Find your tribe
Lucy told us about how her interests and passions allowed her to connect with locals and other solo travellers.
“One thing I’ve done on a few of my solo travels is work up the courage to go to bars alone,” she says. “In Rome and Madrid I’ve met some incredible friendly people in my community through going to LGBTQ+ spaces, and will definitely keep seeking out people that share my interests.
“If you’re seeking company, try and find your tribe! If you’re big into rock, find a rock bar. If you love open mics – go along to one while you’re away.
“Hostels are another great way to meet like-minded people – or people you’d never interact with usually – I had some incredible chats in an off-grid hostel in the Lakes during a snowstorm when we were all hiding out and eating and drinking together in the evening. Equally visiting hostel bars can be a good way to meet new people, or feel less self-conscious alone – as the majority of people are in the same boat as you.”
The importance of businesses embracing solo travel
“If you’re a business that relies on tourism and new customers, it’s important to stay on top of trends and ensure you are capitalising on them,” says booking expert Richard. Whether you are a bar or a hostel, one way of building a stronger booking base with solo travellers is through TripAdvisor.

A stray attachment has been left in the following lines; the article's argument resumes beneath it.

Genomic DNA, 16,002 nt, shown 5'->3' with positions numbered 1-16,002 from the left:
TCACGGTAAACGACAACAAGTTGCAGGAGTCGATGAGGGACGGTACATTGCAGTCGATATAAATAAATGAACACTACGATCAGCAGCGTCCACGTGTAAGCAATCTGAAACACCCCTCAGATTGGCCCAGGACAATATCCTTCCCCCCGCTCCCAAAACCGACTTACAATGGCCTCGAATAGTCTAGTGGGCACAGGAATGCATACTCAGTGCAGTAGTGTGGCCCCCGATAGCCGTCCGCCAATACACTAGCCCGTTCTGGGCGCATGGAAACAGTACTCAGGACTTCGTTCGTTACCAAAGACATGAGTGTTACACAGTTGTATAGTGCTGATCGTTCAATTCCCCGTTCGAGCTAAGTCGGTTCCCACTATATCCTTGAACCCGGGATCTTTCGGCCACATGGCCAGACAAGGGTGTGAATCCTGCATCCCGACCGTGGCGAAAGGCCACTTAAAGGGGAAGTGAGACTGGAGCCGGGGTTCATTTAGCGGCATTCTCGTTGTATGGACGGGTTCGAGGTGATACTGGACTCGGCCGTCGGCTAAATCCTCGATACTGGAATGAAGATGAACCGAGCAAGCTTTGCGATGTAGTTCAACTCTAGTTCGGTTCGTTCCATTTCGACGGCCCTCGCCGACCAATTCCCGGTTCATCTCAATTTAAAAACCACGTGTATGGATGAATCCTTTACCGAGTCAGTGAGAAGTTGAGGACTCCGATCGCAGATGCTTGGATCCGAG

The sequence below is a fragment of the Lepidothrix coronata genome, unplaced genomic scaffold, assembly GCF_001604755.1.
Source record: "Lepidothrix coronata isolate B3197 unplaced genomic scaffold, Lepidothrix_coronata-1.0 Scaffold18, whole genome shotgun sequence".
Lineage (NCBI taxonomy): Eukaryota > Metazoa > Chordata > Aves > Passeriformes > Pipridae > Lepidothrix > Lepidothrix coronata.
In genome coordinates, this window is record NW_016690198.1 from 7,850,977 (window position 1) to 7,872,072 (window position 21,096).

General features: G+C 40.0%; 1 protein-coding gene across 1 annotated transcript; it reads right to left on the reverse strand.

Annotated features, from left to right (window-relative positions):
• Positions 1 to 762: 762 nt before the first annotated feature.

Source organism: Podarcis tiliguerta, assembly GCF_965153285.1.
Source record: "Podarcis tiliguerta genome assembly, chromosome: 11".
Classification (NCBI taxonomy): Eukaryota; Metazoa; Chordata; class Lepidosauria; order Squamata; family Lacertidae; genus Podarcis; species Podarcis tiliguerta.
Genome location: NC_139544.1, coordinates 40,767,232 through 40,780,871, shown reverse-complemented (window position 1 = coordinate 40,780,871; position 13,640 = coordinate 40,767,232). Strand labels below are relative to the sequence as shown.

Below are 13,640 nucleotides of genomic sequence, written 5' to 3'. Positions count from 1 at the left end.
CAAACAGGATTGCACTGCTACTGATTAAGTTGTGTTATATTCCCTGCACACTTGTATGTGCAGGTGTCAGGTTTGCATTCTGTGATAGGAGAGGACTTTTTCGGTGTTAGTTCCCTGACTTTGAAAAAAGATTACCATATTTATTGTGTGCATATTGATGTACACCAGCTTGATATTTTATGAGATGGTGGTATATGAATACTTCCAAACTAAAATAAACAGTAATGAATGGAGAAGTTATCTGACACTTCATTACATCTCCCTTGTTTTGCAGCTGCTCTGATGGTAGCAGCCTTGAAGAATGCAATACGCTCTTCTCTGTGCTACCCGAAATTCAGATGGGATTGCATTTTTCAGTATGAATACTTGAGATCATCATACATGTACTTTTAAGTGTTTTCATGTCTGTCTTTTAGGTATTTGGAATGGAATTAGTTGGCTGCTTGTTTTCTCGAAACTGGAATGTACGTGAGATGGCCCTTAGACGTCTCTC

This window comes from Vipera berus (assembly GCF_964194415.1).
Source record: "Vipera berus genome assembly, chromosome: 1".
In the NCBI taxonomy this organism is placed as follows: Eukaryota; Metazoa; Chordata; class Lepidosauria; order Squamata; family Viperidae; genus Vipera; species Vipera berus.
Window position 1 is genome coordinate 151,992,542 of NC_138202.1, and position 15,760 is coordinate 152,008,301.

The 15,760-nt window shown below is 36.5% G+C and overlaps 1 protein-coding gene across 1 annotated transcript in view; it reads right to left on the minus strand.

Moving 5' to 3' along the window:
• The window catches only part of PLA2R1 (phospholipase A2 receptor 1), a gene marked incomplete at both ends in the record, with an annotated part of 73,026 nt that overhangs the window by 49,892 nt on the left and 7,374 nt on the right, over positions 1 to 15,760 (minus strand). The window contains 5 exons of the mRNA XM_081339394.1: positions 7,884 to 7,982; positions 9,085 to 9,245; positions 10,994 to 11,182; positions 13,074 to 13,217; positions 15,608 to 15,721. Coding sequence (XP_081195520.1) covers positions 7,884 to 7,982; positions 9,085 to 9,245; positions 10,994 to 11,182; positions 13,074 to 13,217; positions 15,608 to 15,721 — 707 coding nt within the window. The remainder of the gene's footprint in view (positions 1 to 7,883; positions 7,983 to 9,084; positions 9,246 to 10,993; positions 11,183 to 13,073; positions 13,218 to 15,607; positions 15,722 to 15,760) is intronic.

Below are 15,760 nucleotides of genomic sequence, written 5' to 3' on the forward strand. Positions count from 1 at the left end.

“TripAdvisor allows people to filter businesses by audience category (such as couples, business and solo travel). The more positive solo travel reviews you encourage and receive, the more likely you’re going to be considered as the go-to place and see bookings fill up as a result. You can create a wonderful community ethos with this approach and even look to offer incentives and discounts for these guests.”
Make safety a priority
Female solo travellers’ safety and security is of the utmost importance. Lucy has shared her top safety tips for solo travellers to not let it deter you from solo travel and the freedom that comes with it.
“Often people talk about the dangers of travelling alone, but there are steps you can take to make transport affordable and safe! Make sure you’ve thoroughly researched the areas you want to stay and visit before you book – and if possible making sure your accommodation is in a safer area with lots of public transport links and well-lit streets.